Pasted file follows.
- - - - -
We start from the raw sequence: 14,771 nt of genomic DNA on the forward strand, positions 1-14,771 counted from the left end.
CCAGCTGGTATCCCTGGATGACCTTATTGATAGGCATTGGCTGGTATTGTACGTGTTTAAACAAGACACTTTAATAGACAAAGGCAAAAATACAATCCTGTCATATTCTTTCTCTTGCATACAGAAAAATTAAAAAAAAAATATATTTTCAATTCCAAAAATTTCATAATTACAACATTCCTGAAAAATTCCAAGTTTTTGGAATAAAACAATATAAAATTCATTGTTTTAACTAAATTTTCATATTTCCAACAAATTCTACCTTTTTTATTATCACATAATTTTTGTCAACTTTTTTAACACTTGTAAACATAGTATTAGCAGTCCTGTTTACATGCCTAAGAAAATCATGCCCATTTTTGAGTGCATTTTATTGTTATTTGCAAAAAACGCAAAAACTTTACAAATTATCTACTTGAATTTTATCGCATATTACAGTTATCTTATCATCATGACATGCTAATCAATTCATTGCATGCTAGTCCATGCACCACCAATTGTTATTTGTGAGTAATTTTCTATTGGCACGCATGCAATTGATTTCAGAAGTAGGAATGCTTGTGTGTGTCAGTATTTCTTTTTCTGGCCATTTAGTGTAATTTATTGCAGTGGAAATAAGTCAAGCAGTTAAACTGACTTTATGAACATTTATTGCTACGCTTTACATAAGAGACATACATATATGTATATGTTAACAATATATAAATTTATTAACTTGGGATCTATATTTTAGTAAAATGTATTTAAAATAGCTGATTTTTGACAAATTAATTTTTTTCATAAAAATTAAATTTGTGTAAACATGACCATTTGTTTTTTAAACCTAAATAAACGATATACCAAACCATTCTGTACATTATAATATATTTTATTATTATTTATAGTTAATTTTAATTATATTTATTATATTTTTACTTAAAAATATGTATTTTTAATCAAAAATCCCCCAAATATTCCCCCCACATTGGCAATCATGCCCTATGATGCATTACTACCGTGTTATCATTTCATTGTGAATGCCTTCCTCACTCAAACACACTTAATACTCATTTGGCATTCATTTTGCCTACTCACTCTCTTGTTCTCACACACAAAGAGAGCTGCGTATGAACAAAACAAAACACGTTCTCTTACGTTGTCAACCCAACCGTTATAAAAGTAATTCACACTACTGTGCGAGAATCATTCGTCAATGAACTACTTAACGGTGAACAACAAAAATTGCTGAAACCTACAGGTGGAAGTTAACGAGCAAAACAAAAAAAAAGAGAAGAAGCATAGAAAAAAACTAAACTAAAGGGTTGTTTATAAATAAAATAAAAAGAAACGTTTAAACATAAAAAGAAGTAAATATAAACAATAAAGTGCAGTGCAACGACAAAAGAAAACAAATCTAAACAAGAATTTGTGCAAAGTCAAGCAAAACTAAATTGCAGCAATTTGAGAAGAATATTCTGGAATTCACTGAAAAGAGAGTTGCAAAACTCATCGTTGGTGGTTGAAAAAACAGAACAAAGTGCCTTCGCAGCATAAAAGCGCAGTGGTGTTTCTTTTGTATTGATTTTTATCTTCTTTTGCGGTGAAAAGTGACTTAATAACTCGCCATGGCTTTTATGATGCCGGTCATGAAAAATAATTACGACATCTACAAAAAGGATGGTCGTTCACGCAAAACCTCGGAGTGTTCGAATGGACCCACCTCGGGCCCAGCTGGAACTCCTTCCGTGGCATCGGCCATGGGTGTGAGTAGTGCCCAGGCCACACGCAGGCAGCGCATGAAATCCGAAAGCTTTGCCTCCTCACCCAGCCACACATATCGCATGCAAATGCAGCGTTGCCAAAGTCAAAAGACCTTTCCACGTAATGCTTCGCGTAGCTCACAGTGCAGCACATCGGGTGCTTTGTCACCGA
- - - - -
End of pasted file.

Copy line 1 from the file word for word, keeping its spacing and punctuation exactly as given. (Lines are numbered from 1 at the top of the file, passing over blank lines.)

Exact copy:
We start from the raw sequence: 14,771 nt of genomic DNA on the forward strand, positions 1-14,771 counted from the left end.